Turning now to the merits of the District Court's privilege ruling, we find that mandamus is justified because the District Court's order is clear error as a matter of law. Cf. Bendectin, 749 F.2d at 304.


There is no question that the attorney-client privilege remains applicable in habeas proceedings. "The rule with respect to privileges applies at all stages of all actions, cases, and proceedings." Fed.R.Evid. 1101(c) (emphasis added). The Rules of Evidence make it abundantly clear that the attorney-client privilege stands in all federal judicial proceedings, which would include habeas proceedings where petitioners assert actual innocence. The commentators make clear that the applicability of the privilege rules in all proceedings "means that privileges can apply even in situations where the other rules of evidence are not applicable." 31 Charles Alan Wright & Victor James Gold, Federal Practice and Procdure § 8076, at 618 (2000); see also id. at 614 ("The policy behind extending privilege law to all proceedings is that the values protected by privileges can be destroyed by permitting disclosure of privileged material in any judicial context.").


Similarly, the Rules governing discovery indicate that privileged information is not subject to ordinary discovery. Habeas Rule 6(a) permits district courts to authorize discovery in habeas corpus proceedings "if and to the extent that, the judge in the exercise of his discretion and for good cause shown grants leave to do so." Rules Governing Section 2254 Cases in the United States District Courts, R. 6(a). Rule 6(a) further directs that discovery is to be conducted in accordance with the Federal Rules of Civil Procedure. Id. The Rules of Civil Procedure define the scope of discovery as follows: "Parties may obtain discovery regarding any matter, not privileged, that is relevant to the claim or defense of any party . . . ." Fed.R.Civ.P. 26(b)(1) (emphasis added). The Rules make clear that privileged material, even relevant privileged material, is not discoverable. There are no exceptions to these rules that would permit the discovery of privileged materials in this habeas proceeding. The discovery the District Court has ordered should therefore only proceed if Lott has waived the attorney-client privilege.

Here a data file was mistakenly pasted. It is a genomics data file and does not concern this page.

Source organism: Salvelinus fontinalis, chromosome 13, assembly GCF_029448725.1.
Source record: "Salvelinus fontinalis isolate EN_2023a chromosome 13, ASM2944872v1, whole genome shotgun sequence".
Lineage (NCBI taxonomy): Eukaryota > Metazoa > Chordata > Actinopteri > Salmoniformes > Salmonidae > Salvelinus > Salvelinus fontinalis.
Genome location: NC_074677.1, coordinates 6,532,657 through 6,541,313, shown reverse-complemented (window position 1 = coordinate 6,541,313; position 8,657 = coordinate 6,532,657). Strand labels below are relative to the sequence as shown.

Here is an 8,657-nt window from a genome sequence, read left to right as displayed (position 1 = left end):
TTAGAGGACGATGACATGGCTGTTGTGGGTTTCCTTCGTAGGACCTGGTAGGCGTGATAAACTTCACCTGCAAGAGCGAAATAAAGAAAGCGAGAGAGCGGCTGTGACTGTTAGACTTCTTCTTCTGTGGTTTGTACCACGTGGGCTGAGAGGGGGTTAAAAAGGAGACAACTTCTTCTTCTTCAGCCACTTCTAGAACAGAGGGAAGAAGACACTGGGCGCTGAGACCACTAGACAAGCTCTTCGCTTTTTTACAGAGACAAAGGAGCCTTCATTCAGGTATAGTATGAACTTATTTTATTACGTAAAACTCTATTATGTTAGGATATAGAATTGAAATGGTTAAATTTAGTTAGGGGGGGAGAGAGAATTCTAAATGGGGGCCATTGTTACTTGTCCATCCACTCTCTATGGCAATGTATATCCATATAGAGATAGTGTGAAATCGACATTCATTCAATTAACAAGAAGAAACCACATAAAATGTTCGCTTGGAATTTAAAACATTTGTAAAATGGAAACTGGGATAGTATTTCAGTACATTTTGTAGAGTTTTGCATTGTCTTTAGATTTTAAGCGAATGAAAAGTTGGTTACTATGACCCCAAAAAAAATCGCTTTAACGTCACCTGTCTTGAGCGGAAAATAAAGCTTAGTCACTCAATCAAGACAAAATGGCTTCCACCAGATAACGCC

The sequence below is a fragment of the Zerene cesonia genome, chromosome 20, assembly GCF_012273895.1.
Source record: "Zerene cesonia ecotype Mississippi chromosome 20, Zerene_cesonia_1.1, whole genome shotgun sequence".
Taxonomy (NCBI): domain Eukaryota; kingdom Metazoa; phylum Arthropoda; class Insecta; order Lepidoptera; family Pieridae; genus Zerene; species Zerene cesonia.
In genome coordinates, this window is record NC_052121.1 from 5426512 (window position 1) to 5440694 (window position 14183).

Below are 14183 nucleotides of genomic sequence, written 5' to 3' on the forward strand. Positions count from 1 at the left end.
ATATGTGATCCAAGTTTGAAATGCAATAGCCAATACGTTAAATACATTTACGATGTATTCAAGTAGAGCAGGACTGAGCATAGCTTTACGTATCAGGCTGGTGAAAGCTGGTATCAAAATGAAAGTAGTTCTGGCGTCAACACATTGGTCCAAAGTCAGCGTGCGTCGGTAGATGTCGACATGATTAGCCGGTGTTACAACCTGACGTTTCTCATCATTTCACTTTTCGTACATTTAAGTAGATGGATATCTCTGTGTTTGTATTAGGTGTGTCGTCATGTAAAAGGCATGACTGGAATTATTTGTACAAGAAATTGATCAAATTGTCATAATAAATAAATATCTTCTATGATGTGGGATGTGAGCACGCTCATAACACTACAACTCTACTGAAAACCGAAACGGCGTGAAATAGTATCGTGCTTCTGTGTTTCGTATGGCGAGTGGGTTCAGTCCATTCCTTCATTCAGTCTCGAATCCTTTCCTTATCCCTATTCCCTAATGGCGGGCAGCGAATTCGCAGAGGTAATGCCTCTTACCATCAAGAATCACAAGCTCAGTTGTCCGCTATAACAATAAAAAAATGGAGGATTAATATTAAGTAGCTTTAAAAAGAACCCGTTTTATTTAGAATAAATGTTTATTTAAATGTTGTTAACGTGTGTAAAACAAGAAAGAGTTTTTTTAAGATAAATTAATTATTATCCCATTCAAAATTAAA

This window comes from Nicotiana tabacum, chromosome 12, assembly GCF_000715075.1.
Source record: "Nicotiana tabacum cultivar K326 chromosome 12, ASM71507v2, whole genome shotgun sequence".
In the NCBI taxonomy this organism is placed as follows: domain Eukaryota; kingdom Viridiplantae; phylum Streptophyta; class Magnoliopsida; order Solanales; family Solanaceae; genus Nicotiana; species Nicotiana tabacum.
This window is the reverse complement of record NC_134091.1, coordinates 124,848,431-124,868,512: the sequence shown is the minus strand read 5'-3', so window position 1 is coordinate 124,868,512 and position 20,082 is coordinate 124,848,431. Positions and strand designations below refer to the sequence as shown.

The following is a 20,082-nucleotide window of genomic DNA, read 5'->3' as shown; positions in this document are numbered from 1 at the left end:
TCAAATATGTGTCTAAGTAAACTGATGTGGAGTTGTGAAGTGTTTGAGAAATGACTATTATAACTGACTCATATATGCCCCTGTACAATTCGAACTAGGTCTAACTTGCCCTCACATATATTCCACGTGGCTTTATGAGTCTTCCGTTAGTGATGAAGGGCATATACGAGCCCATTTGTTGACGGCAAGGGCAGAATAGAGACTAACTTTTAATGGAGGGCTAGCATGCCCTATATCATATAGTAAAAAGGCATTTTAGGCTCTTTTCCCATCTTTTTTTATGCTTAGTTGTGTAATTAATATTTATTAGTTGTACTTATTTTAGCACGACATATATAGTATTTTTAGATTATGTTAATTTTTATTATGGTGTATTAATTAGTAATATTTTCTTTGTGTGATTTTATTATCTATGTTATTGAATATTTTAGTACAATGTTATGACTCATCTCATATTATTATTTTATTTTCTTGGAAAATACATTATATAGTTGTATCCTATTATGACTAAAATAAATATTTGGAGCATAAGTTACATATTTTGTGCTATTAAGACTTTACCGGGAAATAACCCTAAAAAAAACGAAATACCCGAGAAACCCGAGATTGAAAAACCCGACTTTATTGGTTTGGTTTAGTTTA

In the discovery order, the District Court did not rule that the attorney-client privilege was inapplicable. Instead, the District Court found that through asserting a claim of innocence, Lott should be deemed to have "waived" the privilege — clearly, a legal fiction if "waiver" means a voluntary act.


The privilege may be waived expressly or by implication in several ways. Generally, "the `attorney-client privilege is waived by voluntary disclosure of private communications by an individual or corporation to third parties. In addition, a client may waive the privilege by conduct which implies a waiver of the privilege or a consent to disclosure.'" In re Columbia/HCA Healthcare Corp. Billing Practices Litigation, 293 F.3d 289, 294 (6th Cir.2002) (internal citations omitted). The privilege may be implicitly waived by claiming ineffective assistance of counsel or by otherwise raising issues regarding counsel's performance:


The privilege is held to be waived when a client attacks the quality of his attorney's advice through, for example, a civil defendant's pleading of an advice-of-counsel defense or a criminal defendant's appeal on grounds of inadequate legal representation. The doctrine is also invoked to waive a personal injury plaintiff's physician-patient privilege and to waive the psychiatrist-patient privilege of a criminal defendant pleading an insanity defense. These allegations have one thing in common: the pleading places at issue the subject matter of a privileged communication in such a way that the party holding the privilege will be forced to draw upon the privileged material at trial in order to prevail.


Developments in the Law—Privileged Communications, Implied Waiver, 98 Harv. L.Rev. 1629, 1638 (1985); see also U.S. Fire Insurance Co. v. Asbestospray, Inc., 182 F.3d 201, 212 (3d Cir.1999) (party waives the privilege only when he or she "has made the decision and taken the affirmative step in the litigation to place the advice of the attorney in issue."); Garcia v. Zenith Electronics Corp., 58 F.3d 1171, 1175 (7th Cir.1995). ("[T]he attorney-client privilege is generally waived when the client asserts claims or defenses that put his attorney's advice at issue in the litigation.").


Similarly, in the habeas context, courts have found implied waiver of these privileges when the petitioner "injects into [the] litigation an issue that requires testimony from its attorneys or testimony concerning the reasonableness of its attorneys' conduct." Johnson v. Alabama, 256 F.3d 1156, 1178 (11th Cir.2001). The implied waiver in habeas proceedings has typically been the result of a petitioner's assertion of his own counsel's ineffectiveness. See id. ("By alleging that his attorneys provided ineffective assistance of counsel in their choice of a defense strategy, [the petitioner] put at issue-and thereby waived-any privilege that might apply to the contents of his conversations with those attorneys to the extent those conversations bore on his attorneys' strategic choices."); Bittaker v. Woodford, 331 F.3d 715 (9th Cir.2003); see also Tasby v. United States, 504 F.2d 332, 336 (8th Cir.1974) ("When a client calls into public question the competence of his attorney, the privilege is waived.").